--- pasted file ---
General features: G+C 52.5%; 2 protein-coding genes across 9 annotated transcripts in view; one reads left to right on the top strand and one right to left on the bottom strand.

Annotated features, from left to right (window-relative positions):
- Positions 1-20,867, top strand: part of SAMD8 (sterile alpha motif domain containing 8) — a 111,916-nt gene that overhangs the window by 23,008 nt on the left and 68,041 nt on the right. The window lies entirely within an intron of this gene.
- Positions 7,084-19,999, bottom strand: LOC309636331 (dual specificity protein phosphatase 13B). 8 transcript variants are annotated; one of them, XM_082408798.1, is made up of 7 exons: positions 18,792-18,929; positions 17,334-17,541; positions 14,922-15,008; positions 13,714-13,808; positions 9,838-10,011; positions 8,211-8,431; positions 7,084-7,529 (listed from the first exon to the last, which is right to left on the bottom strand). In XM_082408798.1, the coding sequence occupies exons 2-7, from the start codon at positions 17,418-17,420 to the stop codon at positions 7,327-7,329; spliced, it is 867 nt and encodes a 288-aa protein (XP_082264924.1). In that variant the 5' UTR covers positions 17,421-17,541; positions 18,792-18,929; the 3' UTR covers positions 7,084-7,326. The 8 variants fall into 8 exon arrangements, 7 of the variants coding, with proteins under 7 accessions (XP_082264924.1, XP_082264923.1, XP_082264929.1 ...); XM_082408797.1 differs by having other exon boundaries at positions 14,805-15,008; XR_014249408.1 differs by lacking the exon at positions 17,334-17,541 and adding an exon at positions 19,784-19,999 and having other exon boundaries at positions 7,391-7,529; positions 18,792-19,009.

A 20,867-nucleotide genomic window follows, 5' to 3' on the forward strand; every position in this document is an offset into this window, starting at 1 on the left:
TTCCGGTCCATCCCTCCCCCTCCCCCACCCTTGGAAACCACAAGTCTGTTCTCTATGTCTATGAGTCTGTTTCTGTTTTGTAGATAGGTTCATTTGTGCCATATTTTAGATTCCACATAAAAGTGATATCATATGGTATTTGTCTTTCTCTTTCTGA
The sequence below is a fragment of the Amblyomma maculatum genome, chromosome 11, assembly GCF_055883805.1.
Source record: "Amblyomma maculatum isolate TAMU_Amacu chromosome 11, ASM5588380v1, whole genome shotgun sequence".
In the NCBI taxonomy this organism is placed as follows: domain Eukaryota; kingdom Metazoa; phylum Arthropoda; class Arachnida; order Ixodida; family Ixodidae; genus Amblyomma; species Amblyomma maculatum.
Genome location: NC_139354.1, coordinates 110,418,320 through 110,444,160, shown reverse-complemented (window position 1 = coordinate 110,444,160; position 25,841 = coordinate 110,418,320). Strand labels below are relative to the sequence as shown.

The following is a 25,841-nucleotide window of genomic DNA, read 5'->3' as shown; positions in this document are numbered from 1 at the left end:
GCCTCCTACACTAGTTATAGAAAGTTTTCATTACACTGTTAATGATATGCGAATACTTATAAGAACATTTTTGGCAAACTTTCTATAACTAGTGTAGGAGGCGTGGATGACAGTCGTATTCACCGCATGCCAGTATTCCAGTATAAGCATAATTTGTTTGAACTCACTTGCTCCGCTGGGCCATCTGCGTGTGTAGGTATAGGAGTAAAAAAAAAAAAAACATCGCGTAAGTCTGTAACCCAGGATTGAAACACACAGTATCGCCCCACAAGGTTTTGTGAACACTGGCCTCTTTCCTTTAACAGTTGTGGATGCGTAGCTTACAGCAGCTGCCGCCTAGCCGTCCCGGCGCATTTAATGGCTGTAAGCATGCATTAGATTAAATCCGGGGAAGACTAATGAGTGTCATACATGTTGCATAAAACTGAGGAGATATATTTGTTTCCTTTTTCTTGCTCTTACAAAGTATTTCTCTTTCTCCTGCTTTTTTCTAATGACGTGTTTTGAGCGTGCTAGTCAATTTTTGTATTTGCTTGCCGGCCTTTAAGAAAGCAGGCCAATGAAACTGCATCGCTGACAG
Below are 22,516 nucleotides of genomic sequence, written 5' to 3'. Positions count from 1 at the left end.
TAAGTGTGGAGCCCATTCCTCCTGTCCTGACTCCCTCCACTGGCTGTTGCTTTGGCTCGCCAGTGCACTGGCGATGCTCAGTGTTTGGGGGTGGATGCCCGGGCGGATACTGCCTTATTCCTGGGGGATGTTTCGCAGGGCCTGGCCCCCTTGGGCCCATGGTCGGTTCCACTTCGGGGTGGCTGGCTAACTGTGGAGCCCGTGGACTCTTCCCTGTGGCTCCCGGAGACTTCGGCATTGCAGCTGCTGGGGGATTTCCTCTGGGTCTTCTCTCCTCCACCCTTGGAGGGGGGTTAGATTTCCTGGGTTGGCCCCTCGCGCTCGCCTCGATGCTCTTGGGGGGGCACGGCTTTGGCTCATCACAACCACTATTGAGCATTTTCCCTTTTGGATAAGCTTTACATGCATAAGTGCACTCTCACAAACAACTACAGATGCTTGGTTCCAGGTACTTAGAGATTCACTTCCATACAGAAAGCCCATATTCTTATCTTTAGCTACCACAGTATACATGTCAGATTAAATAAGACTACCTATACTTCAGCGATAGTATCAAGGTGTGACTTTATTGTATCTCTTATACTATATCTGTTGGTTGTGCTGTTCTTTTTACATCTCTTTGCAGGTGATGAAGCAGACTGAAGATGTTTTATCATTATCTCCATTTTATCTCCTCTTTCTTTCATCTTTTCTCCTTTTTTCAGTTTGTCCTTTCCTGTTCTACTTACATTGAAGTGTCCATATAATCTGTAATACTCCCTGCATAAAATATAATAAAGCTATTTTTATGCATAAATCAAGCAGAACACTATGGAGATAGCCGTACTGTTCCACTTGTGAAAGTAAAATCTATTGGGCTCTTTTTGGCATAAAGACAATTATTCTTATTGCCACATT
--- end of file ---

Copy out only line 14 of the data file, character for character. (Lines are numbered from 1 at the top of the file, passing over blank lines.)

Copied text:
TAAGTGTGGAGCCCATTCCTCCTGTCCTGACTCCCTCCACTGGCTGTTGCTTTGGCTCGCCAGTGCACTGGCGATGCTCAGTGTTTGGGGGTGGATGCCCGGGCGGATACTGCCTTATTCCTGGGGGATGTTTCGCAGGGCCTGGCCCCCTTGGGCCCATGGTCGGTTCCACTTCGGGGTGGCTGGCTAACTGTGGAGCCCGTGGACTCTTCCCTGTGGCTCCCGGAGACTTCGGCATTGCAGCTGCTGGGGGATTTCCTCTGGGTCTTCTCTCCTCCACCCTTGGAGGGGGGTTAGATTTCCTGGGTTGGCCCCTCGCGCTCGCCTCGATGCTCTTGGGGGGGCACGGCTTTGGCTCATCACAACCACTATTGAGCATTTTCCCTTTTGGATAAGCTTTACATGCATAAGTGCACTCTCACAAACAACTACAGATGCTTGGTTCCAGGTACTTAGAGATTCACTTCCATACAGAAAGCCCATATTCTTATCTTTAGCTACCACAGTATACATGTCAGATTAAATAAGACTACCTATACTTCAGCGATAGTATCAAGGTGTGACTTTATTGTATCTCTTATACTATATCTGTTGGTTGTGCTGTTCTTTTTACATCTCTTTGCAGGTGATGAAGCAGACTGAAGATGTTTTATCATTATCTCCATTTTATCTCCTCTTTCTTTCATCTTTTCTCCTTTTTTCAGTTTGTCCTTTCCTGTTCTACTTACATTGAAGTGTCCATATAATCTGTAATACTCCCTGCATAAAATATAATAAAGCTATTTTTATGCATAAATCAAGCAGAACACTATGGAGATAGCCGTACTGTTCCACTTGTGAAAGTAAAATCTATTGGGCTCTTTTTGGCATAAAGACAATTATTCTTATTGCCACATT